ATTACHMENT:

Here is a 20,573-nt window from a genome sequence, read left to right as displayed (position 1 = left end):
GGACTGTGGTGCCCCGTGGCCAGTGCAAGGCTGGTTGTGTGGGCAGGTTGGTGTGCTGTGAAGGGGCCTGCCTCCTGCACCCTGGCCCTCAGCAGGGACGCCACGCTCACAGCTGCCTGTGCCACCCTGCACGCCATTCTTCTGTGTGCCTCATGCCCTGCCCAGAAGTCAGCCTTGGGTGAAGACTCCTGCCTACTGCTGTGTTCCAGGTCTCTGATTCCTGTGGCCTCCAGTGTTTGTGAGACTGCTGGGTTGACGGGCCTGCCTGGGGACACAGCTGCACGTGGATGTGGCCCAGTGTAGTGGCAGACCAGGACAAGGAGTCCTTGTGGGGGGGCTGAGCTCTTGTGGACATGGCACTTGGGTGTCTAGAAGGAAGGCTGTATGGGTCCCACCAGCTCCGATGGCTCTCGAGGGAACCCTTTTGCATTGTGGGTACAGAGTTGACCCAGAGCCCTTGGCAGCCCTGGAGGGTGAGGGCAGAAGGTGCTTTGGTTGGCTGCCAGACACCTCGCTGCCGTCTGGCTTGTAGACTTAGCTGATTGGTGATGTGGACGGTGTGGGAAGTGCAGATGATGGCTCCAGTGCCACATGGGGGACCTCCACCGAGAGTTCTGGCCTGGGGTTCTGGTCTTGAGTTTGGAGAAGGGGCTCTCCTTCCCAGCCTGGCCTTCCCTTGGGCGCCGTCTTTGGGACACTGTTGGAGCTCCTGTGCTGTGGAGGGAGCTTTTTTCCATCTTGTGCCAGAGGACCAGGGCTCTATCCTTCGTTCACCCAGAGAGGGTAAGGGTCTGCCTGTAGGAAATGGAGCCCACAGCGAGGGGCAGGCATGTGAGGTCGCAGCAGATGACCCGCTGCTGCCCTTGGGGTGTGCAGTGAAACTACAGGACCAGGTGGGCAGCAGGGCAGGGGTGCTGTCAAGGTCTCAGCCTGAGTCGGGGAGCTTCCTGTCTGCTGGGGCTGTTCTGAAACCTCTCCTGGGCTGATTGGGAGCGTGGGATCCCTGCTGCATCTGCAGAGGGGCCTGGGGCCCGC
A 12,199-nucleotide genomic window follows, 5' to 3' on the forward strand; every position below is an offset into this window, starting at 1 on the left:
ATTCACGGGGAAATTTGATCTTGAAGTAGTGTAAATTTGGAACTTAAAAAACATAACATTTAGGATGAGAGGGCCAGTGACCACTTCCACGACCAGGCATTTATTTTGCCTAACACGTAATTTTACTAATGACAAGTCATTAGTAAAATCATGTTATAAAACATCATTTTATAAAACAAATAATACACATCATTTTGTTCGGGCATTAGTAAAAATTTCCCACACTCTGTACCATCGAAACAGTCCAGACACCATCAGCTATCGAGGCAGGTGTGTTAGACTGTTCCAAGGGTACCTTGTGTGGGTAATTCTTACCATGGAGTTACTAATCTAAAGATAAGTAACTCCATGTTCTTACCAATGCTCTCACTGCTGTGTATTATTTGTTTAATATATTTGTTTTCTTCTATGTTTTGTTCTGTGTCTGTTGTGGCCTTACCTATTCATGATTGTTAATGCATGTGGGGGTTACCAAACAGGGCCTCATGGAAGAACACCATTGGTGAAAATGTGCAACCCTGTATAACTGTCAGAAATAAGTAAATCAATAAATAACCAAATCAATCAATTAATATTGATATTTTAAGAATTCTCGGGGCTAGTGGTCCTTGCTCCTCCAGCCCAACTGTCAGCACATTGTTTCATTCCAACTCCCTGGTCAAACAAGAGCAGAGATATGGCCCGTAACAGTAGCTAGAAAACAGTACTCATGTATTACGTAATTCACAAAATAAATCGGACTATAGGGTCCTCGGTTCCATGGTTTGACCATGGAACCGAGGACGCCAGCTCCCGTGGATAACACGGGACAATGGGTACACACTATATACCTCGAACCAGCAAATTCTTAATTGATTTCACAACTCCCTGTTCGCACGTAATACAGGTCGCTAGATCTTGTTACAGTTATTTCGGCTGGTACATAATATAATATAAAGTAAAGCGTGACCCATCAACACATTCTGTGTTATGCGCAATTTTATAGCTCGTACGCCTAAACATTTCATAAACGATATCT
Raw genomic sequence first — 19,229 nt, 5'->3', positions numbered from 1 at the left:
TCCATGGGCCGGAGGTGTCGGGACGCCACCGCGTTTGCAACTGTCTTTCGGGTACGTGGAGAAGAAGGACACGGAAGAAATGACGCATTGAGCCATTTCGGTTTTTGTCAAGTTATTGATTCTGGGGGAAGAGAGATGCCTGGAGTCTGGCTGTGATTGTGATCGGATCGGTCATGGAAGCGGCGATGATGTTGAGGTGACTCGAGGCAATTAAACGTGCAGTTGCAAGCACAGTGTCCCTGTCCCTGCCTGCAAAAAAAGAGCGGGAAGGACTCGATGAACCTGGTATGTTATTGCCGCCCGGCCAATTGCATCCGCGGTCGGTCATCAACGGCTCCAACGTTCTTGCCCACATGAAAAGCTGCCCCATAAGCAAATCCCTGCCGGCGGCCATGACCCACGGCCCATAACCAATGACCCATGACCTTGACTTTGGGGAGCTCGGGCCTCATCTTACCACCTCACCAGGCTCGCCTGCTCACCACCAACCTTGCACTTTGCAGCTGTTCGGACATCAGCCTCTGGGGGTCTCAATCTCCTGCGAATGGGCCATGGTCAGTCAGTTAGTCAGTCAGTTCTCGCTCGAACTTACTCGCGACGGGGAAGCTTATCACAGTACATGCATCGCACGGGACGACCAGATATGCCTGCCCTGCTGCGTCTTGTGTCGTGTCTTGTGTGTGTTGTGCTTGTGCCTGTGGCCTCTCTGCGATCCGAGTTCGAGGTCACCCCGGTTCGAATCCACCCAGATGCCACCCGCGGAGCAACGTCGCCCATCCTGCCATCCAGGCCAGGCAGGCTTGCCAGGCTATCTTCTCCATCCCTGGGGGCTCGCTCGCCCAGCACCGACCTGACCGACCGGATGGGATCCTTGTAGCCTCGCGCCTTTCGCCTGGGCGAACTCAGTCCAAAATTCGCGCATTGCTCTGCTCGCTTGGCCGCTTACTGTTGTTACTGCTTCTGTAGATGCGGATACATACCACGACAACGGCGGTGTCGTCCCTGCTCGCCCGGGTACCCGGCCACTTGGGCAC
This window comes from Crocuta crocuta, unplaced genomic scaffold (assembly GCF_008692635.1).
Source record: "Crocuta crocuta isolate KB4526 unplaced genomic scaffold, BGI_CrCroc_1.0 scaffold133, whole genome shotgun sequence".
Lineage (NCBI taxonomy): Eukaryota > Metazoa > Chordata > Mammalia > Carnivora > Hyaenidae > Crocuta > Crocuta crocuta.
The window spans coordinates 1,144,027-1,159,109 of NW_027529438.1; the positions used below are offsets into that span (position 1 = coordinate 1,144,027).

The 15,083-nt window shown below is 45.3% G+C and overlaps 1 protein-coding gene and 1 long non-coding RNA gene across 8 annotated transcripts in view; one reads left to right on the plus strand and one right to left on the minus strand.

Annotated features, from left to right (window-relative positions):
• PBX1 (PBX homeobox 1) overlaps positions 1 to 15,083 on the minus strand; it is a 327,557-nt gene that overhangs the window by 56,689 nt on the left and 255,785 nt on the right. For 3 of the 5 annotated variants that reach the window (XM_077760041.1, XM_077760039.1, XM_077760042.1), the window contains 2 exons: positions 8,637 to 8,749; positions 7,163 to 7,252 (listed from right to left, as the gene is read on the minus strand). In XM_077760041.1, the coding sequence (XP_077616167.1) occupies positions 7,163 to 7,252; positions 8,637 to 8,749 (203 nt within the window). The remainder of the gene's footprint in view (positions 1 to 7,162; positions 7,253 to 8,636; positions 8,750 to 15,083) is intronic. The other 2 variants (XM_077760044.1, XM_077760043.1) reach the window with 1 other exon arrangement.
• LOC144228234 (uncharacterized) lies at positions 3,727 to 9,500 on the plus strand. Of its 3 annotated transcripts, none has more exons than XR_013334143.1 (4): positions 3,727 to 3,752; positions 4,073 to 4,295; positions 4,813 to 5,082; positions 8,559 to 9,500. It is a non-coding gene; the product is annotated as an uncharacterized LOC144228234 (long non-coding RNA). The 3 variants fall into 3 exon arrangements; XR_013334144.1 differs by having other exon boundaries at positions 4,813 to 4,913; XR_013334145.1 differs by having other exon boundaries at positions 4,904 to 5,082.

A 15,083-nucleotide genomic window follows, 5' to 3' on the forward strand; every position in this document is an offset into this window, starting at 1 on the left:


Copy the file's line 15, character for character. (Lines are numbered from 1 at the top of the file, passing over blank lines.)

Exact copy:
A 15,083-nucleotide genomic window follows, 5' to 3' on the forward strand; every position in this document is an offset into this window, starting at 1 on the left: